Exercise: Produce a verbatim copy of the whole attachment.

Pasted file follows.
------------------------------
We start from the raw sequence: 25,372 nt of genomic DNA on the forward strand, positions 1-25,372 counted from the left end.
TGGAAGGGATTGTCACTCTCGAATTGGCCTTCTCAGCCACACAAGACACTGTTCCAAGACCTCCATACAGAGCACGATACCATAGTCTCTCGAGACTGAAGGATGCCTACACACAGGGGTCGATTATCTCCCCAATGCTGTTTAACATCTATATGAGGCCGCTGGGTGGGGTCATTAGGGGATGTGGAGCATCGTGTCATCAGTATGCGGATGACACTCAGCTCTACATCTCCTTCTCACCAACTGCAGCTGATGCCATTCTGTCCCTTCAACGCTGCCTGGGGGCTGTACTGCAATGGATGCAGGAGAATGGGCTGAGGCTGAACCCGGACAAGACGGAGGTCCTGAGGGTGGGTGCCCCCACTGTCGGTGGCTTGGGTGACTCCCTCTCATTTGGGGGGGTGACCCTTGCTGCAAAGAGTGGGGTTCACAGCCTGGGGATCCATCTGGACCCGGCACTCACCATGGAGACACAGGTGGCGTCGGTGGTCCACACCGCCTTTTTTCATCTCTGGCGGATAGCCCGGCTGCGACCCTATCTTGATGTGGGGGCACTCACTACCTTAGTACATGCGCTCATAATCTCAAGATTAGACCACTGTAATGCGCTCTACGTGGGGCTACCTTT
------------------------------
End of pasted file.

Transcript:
We start from the raw sequence: 25,372 nt of genomic DNA on the forward strand, positions 1-25,372 counted from the left end.
TGGAAGGGATTGTCACTCTCGAATTGGCCTTCTCAGCCACACAAGACACTGTTCCAAGACCTCCATACAGAGCACGATACCATAGTCTCTCGAGACTGAAGGATGCCTACACACAGGGGTCGATTATCTCCCCAATGCTGTTTAACATCTATATGAGGCCGCTGGGTGGGGTCATTAGGGGATGTGGAGCATCGTGTCATCAGTATGCGGATGACACTCAGCTCTACATCTCCTTCTCACCAACTGCAGCTGATGCCATTCTGTCCCTTCAACGCTGCCTGGGGGCTGTACTGCAATGGATGCAGGAGAATGGGCTGAGGCTGAACCCGGACAAGACGGAGGTCCTGAGGGTGGGTGCCCCCACTGTCGGTGGCTTGGGTGACTCCCTCTCATTTGGGGGGGTGACCCTTGCTGCAAAGAGTGGGGTTCACAGCCTGGGGATCCATCTGGACCCGGCACTCACCATGGAGACACAGGTGGCGTCGGTGGTCCACACCGCCTTTTTTCATCTCTGGCGGATAGCCCGGCTGCGACCCTATCTTGATGTGGGGGCACTCACTACCTTAGTACATGCGCTCATAATCTCAAGATTAGACCACTGTAATGCGCTCTACGTGGGGCTACCTTT